This is why Mr Obama calling inequality the “defining issue of our time” has moral resonance. It has nothing to do with the rabble envying Sub-Zero refrigerators. It is not about the iPhone/cheapo-cell phone gap. Inequality is problematic not because it makes some people jealous of others but because it effectively locks millions of people out of opportunities to improve their lives. Ms Anderson put it well: “To live in a low-crime, orderly, unpolluted neighborhood, free of run-down and abandoned property, graffiti-marred buildings, open drug dealing, prostitution, and gangs; to have access to public parks where one’s children can safely play, to well-maintained sidewalks and roads, to schools that offer an education good enough to qualify one for more than menial, dead-end jobs: how many cell phones and athletic shoes is that worth?”
In The Economist. Go figure.
… every group finds itself facing criticism, and ends up on the losing side of policy disputes, somewhere along the way; that’s democracy. The question is what happens next. Normal people take it in stride; even if they’re angry and bitter over political setbacks, they don’t cry persecution, compare their critics to Nazis and insist that the world revolves around their hurt feelings. But the rich are different from you and me.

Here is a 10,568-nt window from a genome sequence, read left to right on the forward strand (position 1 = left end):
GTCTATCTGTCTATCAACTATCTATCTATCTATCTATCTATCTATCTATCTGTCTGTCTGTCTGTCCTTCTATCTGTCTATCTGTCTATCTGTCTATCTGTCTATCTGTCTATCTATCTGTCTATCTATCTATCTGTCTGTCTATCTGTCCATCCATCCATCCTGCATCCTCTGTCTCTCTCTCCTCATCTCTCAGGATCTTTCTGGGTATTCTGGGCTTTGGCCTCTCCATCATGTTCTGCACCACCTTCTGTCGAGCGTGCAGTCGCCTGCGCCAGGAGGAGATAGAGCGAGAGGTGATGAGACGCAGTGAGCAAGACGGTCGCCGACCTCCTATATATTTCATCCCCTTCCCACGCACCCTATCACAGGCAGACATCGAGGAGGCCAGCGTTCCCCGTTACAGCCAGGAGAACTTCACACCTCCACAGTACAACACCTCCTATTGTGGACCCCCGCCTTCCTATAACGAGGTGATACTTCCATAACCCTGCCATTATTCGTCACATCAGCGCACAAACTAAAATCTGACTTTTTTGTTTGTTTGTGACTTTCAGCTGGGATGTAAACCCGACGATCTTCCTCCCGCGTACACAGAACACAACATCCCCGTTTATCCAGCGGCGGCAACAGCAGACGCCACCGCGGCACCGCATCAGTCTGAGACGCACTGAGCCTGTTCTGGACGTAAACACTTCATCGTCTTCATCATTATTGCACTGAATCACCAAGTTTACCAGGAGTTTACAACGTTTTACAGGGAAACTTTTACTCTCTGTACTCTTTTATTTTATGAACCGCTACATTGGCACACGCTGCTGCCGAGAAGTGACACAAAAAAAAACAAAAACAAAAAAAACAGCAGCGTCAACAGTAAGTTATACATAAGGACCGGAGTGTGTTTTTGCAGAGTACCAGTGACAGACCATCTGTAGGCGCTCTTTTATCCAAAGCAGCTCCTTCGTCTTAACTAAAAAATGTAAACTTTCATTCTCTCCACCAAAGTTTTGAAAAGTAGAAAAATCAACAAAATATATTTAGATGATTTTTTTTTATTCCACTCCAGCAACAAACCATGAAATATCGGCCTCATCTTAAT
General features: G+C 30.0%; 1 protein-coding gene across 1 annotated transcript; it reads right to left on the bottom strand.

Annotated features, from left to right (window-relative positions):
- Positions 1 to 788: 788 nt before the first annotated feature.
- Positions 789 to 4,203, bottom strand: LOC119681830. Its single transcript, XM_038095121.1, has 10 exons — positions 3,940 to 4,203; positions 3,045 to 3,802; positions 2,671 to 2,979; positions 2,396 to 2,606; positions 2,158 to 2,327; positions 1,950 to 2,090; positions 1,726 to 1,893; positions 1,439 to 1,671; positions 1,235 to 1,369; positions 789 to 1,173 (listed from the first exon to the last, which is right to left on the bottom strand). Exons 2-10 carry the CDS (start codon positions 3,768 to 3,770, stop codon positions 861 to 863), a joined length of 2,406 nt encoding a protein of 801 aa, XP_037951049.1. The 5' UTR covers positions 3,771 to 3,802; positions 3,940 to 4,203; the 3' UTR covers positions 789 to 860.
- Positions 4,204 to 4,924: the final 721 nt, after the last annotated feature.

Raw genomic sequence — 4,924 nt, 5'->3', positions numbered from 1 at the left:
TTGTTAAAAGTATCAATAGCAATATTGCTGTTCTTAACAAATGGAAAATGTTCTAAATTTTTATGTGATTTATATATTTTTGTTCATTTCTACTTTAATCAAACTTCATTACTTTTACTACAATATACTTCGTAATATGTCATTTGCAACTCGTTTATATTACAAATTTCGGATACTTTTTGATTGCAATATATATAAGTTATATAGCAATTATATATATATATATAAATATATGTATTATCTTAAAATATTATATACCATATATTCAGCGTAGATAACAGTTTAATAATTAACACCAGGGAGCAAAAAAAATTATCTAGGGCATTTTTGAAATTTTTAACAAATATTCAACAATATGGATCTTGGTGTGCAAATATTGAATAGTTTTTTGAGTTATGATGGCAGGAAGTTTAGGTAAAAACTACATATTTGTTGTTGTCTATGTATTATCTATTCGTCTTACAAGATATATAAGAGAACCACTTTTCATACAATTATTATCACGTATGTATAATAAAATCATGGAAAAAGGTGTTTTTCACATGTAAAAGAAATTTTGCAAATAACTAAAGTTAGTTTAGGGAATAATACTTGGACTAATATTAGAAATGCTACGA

@NYTimesKrugman hits it out of the park. Why don’t we have a guy like this up here?
Ed Miliband's biggest challenge will be to convice a fatalistic electorate that government can change things | Left Foot Forward
Forget Russell Brand and pay attention to this. H/t the indispensible Alex Himelfarb.
Video: Russell Brand on environmental destruction, income disparity, and why voting isn’t helping.
<strikethrough>He kicks ass.</strikethrough>
Update: My bad for not following celebrity shenanigans more closely, but evidently Russell Brand is a bit of a dick. This complicates things. Being a dick doesn’t invalidate his argument, but by the same token, the validity of his argument doesn’t excuse him being a dick.
In 2007 a hedge fund manager (John Paulson) made $3.7 billion by conspiring with Goldman Sachs to create packages of risky subprime mortgages, so that in anticipation of a housing crash he could use other people’s money to bet against his personally designed sure-to-fail financial instruments.
Why are these pieces of shit not hanging from lampposts?
A recent UNICEF report ranked Canada 17th out of 29 advanced economy countries for child well-being.
But hey, I’m sure we’ll see an Action Plan(TM) for this Any Day now.